STEINHARDT: Yes. In fact one of the interesting turns of events in string theory we've been talking about is the idea that there's a multiplicity of possibilities, and one of the approaches for dealing with it is the anthropic reasoning—to use the fact that we exist as a kind of selection principle. That turns out to be territory that philosophers have thought about quite a bit. They're far ahead the physicists in terms of realizing the flaws and the trapdoors.

GREENE: I agree with you completely. Could we just come back to the assessment you gave string theory a little while ago in terms of having crashed—that seems to me a pretty strong negative assessment, and I wonder if I'm hearing you fully, or if it's more nuanced.

When one looks at the history of string theory, the achievements have been manifold, as you are familiar with—the insights on space-time singularities, mirror symmetry, topology change, the ability to understand certain symmetry structures, the ability to give insight into the possibility of having a generation structure in the families of matter particles, the insights that it's given on gauge theories as a general structure and in particular being able to realize gauge theories that we're familiar with—and all of these features on top of it putting together general relativity and quantum mechanics. Now, I agree, and I'm actually all too happy to say that we have a ways to go, because we've not made that direct contact with experimental observation.

But to me, we just have a road ahead of us that we still need to travel. Whether it will ultimately take us to those predictions or not, the future will tell. I don't think we can judge now and say that the program has crashed. I can say the program has gone spectacularly far, but we definitely have further to go until we know whether what we're doing is right or wrong. Is that not a good assessment in your view?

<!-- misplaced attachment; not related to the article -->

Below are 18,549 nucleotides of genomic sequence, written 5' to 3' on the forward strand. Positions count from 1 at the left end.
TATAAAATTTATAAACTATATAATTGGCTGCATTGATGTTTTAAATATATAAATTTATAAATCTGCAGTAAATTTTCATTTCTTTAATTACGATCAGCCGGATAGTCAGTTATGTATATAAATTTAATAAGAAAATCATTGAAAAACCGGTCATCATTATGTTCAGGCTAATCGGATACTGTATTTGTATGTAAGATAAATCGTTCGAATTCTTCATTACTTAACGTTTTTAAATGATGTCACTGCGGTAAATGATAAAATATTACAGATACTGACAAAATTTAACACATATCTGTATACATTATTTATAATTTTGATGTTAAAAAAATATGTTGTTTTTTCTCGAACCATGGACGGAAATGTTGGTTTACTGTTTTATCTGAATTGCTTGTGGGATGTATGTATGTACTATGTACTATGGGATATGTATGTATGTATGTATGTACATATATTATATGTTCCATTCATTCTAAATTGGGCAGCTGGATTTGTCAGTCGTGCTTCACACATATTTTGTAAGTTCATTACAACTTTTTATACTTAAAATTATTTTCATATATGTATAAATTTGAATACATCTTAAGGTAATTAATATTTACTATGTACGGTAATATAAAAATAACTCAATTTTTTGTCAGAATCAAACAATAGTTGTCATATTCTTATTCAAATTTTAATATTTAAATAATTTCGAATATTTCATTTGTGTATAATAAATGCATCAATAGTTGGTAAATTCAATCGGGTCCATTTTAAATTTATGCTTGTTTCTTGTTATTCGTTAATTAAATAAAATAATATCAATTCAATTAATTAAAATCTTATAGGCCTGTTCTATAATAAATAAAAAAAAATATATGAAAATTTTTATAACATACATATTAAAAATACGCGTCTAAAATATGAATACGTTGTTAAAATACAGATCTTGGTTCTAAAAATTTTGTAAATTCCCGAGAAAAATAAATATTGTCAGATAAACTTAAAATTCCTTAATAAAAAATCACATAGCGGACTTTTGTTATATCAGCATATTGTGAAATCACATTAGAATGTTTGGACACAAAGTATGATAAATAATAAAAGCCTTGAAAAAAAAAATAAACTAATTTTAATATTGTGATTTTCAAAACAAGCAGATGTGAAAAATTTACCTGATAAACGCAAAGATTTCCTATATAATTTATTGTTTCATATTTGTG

STEINHARDT:  My view is more nuanced. This multiplicity, if that were to be the endpoint of the theory, is a crash. There's one of several possibilities…

GREENE:  The only reason I interrupt you is because I've heard a number of people take a similar perspective, which is to listen to a couple of string theorists who are pushing one particular point of view that maybe this is the endpoint of string theory—that there are many many universes, we're one of that many and there's no further explanation to be had. It may be right, it may be wrong, but I certainly don't at this point say that that's the endpoint of string theory. That's a way station that some people are exploring, and others are pushing on other pathways.

STEINHARDT: You have a more reasonable attitude on this than others whom I have heard. I would like it to be firmly recognized that googol possibilities is a crash, and that it is not an acceptable …

GREENE: But the many universe version of string theory—is that what you mean?

STEINHARDT: Yes. But let me hasten to add that I can envision several ways to escape from this crash. One is: discover some new ideas in string theory showing that the multiplicity really isn't really predicted by string theory. After all, the mathematical case is not firm. Or, second, even if there's a multiplicity, perhaps one can find some reason why almost everywhere in the universe should correspond to just one of these possibilities, namely the one we actually observe. Or, maybe string theory in its present form is fine, but you have to change the cosmology, and that change removes the multiplicity. All these rescues are conceivable to me. 

What I can’t accept is the current view which simply accepts the multiplicity. Not only is it a crash, but  it's a particularly nefarious kind of crash, because if you accept the idea of having a theory which allows an infinite number of possibilities (of which our observable universe is one), then there's really no way within science of disproving this idea. Whether a new observation or experiment comes out one way or the other, you can always claim afterwards that we happen to live in a sector of the universe where that is so. In fact, this reasoning has already been applied recently as theorists tried to explain the unexpected discovery of dark energy. The problem is that you can never disprove such a theory … nor can you prove it.

GREENE: You can imagine there are features that are consistent across all of these universes…

STEINHARDT: You could imagine it, but you could never prove it, experimentally.

GREENE: No, my point is, mathematically you could find that in each of these universes property X always holds.

STEINHARDT: Do you mean as derived from string theory? I don't believe that's true. I don't believe it's possible.